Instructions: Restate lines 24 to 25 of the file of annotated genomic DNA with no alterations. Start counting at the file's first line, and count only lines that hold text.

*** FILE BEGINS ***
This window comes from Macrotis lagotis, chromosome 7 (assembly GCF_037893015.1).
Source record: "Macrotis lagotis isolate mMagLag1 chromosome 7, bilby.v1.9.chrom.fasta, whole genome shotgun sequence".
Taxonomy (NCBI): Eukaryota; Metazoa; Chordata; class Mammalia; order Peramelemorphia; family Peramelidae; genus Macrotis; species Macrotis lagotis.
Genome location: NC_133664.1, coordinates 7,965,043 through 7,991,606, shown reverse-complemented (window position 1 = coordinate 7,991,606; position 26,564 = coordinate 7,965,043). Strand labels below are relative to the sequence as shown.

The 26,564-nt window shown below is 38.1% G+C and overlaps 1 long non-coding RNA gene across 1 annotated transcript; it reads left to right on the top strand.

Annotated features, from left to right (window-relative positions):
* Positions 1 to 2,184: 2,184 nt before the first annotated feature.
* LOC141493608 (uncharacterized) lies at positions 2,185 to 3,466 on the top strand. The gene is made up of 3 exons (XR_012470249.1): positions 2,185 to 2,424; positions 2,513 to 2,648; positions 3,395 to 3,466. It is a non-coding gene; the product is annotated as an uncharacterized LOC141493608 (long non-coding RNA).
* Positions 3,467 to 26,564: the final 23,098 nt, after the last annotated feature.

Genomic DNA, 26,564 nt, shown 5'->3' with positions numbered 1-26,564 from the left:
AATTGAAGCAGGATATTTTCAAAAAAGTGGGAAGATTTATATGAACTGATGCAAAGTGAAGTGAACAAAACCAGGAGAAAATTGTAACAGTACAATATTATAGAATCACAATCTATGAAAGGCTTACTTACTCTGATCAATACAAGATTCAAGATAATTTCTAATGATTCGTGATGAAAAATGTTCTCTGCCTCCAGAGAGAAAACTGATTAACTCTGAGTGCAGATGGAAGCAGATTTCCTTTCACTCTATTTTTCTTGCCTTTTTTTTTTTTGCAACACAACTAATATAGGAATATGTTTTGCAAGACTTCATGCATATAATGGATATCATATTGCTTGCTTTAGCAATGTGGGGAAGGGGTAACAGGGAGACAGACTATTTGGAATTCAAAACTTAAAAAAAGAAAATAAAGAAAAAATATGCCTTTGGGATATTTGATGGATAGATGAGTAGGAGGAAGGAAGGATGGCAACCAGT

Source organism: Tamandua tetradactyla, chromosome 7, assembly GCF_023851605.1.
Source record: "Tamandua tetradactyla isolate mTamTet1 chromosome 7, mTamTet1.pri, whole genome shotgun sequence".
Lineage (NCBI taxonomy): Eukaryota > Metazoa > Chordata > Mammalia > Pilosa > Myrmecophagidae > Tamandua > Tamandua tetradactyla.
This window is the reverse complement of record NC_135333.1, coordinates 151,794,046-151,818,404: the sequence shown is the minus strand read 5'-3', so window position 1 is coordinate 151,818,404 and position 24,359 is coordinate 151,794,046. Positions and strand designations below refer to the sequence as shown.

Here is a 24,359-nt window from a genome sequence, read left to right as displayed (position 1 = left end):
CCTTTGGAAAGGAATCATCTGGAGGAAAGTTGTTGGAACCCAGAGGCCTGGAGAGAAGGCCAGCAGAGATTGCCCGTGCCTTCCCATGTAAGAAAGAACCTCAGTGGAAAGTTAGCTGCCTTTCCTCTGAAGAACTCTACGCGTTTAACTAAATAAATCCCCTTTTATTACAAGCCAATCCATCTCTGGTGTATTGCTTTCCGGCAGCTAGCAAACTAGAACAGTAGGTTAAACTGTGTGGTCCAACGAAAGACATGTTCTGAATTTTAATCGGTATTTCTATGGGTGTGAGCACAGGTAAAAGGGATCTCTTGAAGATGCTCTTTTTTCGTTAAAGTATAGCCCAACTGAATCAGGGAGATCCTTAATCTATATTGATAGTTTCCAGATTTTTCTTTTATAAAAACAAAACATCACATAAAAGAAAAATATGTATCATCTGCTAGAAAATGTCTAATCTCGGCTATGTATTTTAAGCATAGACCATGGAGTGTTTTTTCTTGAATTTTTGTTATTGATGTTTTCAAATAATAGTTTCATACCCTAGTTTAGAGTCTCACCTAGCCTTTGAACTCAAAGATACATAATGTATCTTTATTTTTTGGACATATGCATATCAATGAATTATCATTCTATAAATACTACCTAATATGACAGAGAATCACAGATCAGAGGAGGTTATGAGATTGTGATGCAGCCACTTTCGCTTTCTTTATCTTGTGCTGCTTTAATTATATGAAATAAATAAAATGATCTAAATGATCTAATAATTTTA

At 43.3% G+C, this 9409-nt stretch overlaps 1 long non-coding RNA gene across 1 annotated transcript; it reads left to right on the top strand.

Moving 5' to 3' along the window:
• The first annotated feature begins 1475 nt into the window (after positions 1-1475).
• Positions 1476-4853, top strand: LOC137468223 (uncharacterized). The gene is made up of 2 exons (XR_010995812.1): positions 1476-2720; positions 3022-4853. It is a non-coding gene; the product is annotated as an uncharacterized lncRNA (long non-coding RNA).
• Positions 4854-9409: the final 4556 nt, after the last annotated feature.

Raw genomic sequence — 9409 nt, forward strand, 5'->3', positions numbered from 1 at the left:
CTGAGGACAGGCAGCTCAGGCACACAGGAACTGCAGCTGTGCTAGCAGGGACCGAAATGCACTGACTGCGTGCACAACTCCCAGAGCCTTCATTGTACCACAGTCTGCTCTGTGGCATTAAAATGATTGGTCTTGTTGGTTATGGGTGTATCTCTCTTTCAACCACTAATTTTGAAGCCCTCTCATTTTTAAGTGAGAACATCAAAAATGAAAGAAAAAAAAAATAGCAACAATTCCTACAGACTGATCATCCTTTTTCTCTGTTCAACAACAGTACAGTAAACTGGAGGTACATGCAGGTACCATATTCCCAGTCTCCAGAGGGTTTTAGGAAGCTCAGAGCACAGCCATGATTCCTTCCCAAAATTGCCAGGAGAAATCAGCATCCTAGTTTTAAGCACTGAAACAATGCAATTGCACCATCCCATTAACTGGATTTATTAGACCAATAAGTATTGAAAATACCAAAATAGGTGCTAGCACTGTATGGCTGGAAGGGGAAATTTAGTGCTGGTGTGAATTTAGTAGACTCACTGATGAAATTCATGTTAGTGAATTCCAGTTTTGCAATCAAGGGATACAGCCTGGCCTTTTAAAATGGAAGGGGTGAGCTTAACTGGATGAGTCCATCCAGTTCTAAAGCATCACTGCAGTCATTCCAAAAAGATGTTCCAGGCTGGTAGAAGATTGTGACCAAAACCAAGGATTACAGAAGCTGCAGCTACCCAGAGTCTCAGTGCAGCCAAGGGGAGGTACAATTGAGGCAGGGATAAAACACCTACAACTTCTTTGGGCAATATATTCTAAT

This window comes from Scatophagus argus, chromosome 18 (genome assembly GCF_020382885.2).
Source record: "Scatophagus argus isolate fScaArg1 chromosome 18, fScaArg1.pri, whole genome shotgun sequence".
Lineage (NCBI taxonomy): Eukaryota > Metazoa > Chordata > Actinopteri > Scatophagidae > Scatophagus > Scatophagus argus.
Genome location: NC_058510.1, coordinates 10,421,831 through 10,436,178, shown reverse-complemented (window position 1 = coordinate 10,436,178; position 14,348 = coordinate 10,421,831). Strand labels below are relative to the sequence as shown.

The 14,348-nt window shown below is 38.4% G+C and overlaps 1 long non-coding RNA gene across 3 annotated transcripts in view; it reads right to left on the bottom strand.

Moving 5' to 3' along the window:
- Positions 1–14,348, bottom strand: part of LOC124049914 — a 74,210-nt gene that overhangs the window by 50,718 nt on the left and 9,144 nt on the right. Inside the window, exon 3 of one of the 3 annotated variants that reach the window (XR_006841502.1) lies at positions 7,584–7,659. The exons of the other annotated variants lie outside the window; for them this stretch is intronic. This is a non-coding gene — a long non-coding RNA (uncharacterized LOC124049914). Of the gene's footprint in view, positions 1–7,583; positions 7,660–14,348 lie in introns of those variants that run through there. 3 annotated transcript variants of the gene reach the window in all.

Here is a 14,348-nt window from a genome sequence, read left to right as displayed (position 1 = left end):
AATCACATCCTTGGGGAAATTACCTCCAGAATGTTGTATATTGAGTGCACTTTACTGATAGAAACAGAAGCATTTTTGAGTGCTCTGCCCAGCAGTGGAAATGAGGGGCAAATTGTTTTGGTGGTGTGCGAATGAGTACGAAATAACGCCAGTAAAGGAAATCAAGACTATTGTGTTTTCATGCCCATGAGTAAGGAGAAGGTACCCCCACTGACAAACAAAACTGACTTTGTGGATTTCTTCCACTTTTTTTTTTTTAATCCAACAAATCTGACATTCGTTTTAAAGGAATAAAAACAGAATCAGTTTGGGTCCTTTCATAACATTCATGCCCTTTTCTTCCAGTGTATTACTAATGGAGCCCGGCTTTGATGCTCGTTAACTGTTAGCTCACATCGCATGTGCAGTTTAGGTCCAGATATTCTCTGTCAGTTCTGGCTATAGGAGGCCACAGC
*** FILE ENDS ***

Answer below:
CTGAGGACAGGCAGCTCAGGCACACAGGAACTGCAGCTGTGCTAGCAGGGACCGAAATGCACTGACTGCGTGCACAACTCCCAGAGCCTTCATTGTACCACAGTCTGCTCTGTGGCATTAAAATGATTGGTCTTGTTGGTTATGGGTGTATCTCTCTTTCAACCACTAATTTTGAAGCCCTCTCATTTTTAAGTGAGAACATCAAAAATGAAAGAAAAAAAAAATAGCAACAATTCCTACAGACTGATCATCCTTTTTCTCTGTTCAACAACAGTACAGTAAACTGGAGGTACATGCAGGTACCATATTCCCAGTCTCCAGAGGGTTTTAGGAAGCTCAGAGCACAGCCATGATTCCTTCCCAAAATTGCCAGGAGAAATCAGCATCCTAGTTTTAAGCACTGAAACAATGCAATTGCACCATCCCATTAACTGGATTTATTAGACCAATAAGTATTGAAAATACCAAAATAGGTGCTAGCACTGTATGGCTGGAAGGGGAAATTTAGTGCTGGTGTGAATTTAGTAGACTCACTGATGAAATTCATGTTAGTGAATTCCAGTTTTGCAATCAAGGGATACAGCCTGGCCTTTTAAAATGGAAGGGGTGAGCTTAACTGGATGAGTCCATCCAGTTCTAAAGCATCACTGCAGTCATTCCAAAAAGATGTTCCAGGCTGGTAGAAGATTGTGACCAAAACCAAGGATTACAGAAGCTGCAGCTACCCAGAGTCTCAGTGCAGCCAAGGGGAGGTACAATTGAGGCAGGGATAAAACACCTACAACTTCTTTGGGCAATATATTCTAAT

This window comes from Scatophagus argus, chromosome 18 (genome assembly GCF_020382885.2).